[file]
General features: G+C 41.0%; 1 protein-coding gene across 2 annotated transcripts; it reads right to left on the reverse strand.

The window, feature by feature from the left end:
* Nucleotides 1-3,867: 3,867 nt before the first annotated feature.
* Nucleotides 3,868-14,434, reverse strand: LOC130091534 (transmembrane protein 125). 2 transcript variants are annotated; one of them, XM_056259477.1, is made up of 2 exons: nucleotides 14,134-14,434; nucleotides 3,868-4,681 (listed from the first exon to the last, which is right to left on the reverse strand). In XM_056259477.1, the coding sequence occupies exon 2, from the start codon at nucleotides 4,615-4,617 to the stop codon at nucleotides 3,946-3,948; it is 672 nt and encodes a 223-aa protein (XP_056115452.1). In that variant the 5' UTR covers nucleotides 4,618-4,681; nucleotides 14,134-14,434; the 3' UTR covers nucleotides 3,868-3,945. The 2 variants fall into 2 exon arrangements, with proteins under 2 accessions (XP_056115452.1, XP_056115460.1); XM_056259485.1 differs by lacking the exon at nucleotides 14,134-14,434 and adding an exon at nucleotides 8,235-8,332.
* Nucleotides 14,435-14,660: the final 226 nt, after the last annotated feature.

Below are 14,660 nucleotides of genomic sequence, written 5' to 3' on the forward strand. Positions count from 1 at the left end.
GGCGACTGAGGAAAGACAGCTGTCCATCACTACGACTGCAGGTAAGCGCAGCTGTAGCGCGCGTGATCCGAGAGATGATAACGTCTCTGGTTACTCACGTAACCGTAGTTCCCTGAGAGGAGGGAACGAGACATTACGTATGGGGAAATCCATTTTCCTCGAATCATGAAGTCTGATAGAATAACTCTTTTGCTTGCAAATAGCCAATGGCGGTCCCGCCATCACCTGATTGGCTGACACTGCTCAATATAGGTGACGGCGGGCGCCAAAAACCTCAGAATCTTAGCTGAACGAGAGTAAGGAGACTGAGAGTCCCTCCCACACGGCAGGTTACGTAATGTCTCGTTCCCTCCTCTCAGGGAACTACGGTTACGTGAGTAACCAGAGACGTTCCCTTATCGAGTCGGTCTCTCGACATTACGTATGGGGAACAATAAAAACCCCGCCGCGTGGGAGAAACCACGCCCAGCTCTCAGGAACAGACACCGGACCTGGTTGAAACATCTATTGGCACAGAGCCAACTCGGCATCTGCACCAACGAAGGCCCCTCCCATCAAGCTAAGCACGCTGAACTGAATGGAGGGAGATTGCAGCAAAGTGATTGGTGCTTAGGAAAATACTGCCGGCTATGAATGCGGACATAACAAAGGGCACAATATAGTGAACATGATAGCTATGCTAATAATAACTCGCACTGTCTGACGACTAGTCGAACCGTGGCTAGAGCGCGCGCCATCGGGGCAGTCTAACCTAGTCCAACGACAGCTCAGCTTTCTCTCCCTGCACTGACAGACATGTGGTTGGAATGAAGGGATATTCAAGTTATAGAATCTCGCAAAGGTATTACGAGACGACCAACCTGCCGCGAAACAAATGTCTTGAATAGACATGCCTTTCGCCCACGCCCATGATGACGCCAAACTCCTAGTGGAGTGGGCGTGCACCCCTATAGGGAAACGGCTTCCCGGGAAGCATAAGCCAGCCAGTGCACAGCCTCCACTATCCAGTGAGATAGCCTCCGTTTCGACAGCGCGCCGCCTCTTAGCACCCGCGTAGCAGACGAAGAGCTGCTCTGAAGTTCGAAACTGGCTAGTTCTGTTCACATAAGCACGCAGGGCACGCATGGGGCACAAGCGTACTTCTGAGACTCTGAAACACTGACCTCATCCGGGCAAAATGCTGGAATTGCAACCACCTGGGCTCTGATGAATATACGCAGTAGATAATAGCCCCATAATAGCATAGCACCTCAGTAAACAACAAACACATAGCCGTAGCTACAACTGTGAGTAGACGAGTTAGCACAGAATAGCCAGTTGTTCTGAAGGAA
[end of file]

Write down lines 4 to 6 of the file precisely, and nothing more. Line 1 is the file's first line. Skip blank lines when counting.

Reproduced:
* Nucleotides 3,868-14,434, reverse strand: LOC130091534 (transmembrane protein 125). 2 transcript variants are annotated; one of them, XM_056259477.1, is made up of 2 exons: nucleotides 14,134-14,434; nucleotides 3,868-4,681 (listed from the first exon to the last, which is right to left on the reverse strand). In XM_056259477.1, the coding sequence occupies exon 2, from the start codon at nucleotides 4,615-4,617 to the stop codon at nucleotides 3,946-3,948; it is 672 nt and encodes a 223-aa protein (XP_056115452.1). In that variant the 5' UTR covers nucleotides 4,618-4,681; nucleotides 14,134-14,434; the 3' UTR covers nucleotides 3,868-3,945. The 2 variants fall into 2 exon arrangements, with proteins under 2 accessions (XP_056115452.1, XP_056115460.1); XM_056259485.1 differs by lacking the exon at nucleotides 14,134-14,434 and adding an exon at nucleotides 8,235-8,332.
* Nucleotides 14,435-14,660: the final 226 nt, after the last annotated feature.

Below are 14,660 nucleotides of genomic sequence, written 5' to 3' on the forward strand. Positions count from 1 at the left end.